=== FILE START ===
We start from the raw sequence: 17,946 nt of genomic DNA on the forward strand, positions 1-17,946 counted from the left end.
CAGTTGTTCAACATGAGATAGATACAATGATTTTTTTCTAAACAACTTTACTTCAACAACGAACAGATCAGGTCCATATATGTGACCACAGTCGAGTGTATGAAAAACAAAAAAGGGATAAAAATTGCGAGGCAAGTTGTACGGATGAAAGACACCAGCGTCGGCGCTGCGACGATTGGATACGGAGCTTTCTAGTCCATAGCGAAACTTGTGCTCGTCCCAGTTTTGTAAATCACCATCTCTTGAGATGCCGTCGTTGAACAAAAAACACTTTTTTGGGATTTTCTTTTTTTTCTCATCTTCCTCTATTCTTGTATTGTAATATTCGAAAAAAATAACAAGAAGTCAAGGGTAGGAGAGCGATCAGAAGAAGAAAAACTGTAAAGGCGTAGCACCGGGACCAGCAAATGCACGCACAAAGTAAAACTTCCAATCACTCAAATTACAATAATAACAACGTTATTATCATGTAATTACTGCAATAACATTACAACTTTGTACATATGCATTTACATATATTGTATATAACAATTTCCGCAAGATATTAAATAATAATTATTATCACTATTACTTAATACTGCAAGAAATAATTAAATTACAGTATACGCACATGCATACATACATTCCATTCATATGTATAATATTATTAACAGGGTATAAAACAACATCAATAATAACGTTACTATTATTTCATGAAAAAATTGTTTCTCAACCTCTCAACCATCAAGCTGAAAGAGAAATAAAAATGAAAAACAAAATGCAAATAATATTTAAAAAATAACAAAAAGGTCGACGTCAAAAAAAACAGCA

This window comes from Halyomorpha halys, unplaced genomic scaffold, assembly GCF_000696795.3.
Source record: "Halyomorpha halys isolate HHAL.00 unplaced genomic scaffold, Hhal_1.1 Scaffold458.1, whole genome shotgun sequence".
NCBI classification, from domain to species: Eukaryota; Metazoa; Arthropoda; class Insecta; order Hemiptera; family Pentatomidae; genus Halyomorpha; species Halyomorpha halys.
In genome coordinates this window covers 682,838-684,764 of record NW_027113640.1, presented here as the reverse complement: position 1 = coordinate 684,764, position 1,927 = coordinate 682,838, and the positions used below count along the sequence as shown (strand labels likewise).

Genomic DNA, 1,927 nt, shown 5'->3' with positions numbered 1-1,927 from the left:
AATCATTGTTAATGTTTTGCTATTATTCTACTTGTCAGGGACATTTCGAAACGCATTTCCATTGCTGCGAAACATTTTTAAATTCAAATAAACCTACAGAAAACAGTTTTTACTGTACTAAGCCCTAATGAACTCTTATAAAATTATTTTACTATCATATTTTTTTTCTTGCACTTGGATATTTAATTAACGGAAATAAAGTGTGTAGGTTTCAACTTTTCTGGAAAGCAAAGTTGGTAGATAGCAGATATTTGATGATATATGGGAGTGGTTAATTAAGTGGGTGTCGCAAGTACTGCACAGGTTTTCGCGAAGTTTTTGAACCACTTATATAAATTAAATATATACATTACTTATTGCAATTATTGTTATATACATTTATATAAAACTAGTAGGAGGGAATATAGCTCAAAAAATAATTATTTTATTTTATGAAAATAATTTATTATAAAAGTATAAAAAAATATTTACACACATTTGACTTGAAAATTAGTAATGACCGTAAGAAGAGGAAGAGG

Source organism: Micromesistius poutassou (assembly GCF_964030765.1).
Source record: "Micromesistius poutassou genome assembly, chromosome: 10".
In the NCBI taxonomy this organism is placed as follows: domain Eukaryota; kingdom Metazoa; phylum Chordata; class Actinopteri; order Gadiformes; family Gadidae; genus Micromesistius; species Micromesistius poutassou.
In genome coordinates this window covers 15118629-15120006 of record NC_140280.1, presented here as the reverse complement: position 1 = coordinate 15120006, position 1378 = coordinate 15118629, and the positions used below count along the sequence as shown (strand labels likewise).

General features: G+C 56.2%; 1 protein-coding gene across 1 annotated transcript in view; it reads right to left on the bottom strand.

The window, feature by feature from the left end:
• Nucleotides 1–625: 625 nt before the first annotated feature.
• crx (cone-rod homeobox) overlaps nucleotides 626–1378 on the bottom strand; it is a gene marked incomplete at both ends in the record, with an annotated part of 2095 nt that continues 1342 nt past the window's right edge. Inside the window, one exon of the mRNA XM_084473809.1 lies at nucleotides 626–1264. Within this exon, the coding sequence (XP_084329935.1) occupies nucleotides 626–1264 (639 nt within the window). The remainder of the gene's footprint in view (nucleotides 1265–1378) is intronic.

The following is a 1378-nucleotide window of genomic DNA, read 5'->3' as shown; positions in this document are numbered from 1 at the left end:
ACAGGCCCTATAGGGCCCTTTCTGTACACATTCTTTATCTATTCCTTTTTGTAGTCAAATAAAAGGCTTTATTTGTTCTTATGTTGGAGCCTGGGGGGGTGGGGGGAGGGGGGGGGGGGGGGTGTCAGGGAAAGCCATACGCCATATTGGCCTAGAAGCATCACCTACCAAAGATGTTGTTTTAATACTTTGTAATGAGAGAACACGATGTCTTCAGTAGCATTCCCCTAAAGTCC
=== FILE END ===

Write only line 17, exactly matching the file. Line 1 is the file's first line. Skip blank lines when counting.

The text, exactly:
The following is a 1378-nucleotide window of genomic DNA, read 5'->3' as shown; positions in this document are numbered from 1 at the left end: